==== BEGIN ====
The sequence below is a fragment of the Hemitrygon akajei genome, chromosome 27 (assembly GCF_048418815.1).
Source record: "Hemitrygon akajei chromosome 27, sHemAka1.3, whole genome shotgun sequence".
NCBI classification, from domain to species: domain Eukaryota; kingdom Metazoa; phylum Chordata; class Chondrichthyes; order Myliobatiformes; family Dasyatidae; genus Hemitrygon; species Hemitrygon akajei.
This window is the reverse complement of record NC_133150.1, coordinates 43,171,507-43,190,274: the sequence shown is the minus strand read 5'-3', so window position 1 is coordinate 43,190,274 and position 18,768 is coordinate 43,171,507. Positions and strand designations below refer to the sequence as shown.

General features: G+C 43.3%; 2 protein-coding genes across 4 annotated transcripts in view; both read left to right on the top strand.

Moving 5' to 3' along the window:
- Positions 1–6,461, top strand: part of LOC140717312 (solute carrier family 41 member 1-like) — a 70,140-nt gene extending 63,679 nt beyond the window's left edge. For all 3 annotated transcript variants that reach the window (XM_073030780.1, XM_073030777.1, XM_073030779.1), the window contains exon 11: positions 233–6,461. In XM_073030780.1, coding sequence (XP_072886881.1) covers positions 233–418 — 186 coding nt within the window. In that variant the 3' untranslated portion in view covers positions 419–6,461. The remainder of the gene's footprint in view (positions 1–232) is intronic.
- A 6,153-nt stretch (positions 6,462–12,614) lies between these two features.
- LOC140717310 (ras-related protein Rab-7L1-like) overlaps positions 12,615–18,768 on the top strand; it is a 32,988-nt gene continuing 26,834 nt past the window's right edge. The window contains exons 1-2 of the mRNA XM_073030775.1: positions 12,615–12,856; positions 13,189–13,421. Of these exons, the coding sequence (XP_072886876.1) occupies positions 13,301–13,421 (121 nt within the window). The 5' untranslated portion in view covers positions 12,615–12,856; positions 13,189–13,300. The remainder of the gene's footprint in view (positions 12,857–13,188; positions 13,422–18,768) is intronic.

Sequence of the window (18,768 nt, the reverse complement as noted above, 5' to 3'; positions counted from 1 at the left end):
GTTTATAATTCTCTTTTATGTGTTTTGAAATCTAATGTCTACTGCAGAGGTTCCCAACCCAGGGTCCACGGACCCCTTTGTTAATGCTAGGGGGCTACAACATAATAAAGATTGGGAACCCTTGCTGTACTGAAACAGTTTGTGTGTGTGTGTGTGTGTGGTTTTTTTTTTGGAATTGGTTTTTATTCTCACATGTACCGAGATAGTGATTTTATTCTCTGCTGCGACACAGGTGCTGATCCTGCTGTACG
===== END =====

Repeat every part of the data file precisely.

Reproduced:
The sequence below is a fragment of the Hemitrygon akajei genome, chromosome 27 (assembly GCF_048418815.1).
Source record: "Hemitrygon akajei chromosome 27, sHemAka1.3, whole genome shotgun sequence".
NCBI classification, from domain to species: domain Eukaryota; kingdom Metazoa; phylum Chordata; class Chondrichthyes; order Myliobatiformes; family Dasyatidae; genus Hemitrygon; species Hemitrygon akajei.
This window is the reverse complement of record NC_133150.1, coordinates 43,171,507-43,190,274: the sequence shown is the minus strand read 5'-3', so window position 1 is coordinate 43,190,274 and position 18,768 is coordinate 43,171,507. Positions and strand designations below refer to the sequence as shown.

General features: G+C 43.3%; 2 protein-coding genes across 4 annotated transcripts in view; both read left to right on the top strand.

Moving 5' to 3' along the window:
- Positions 1–6,461, top strand: part of LOC140717312 (solute carrier family 41 member 1-like) — a 70,140-nt gene extending 63,679 nt beyond the window's left edge. For all 3 annotated transcript variants that reach the window (XM_073030780.1, XM_073030777.1, XM_073030779.1), the window contains exon 11: positions 233–6,461. In XM_073030780.1, coding sequence (XP_072886881.1) covers positions 233–418 — 186 coding nt within the window. In that variant the 3' untranslated portion in view covers positions 419–6,461. The remainder of the gene's footprint in view (positions 1–232) is intronic.
- A 6,153-nt stretch (positions 6,462–12,614) lies between these two features.
- LOC140717310 (ras-related protein Rab-7L1-like) overlaps positions 12,615–18,768 on the top strand; it is a 32,988-nt gene continuing 26,834 nt past the window's right edge. The window contains exons 1-2 of the mRNA XM_073030775.1: positions 12,615–12,856; positions 13,189–13,421. Of these exons, the coding sequence (XP_072886876.1) occupies positions 13,301–13,421 (121 nt within the window). The 5' untranslated portion in view covers positions 12,615–12,856; positions 13,189–13,300. The remainder of the gene's footprint in view (positions 12,857–13,188; positions 13,422–18,768) is intronic.

Sequence of the window (18,768 nt, the reverse complement as noted above, 5' to 3'; positions counted from 1 at the left end):
GTTTATAATTCTCTTTTATGTGTTTTGAAATCTAATGTCTACTGCAGAGGTTCCCAACCCAGGGTCCACGGACCCCTTTGTTAATGCTAGGGGGCTACAACATAATAAAGATTGGGAACCCTTGCTGTACTGAAACAGTTTGTGTGTGTGTGTGTGTGTGGTTTTTTTTTTGGAATTGGTTTTTATTCTCACATGTACCGAGATAGTGATTTTATTCTCTGCTGCGACACAGGTGCTGATCCTGCTGTACG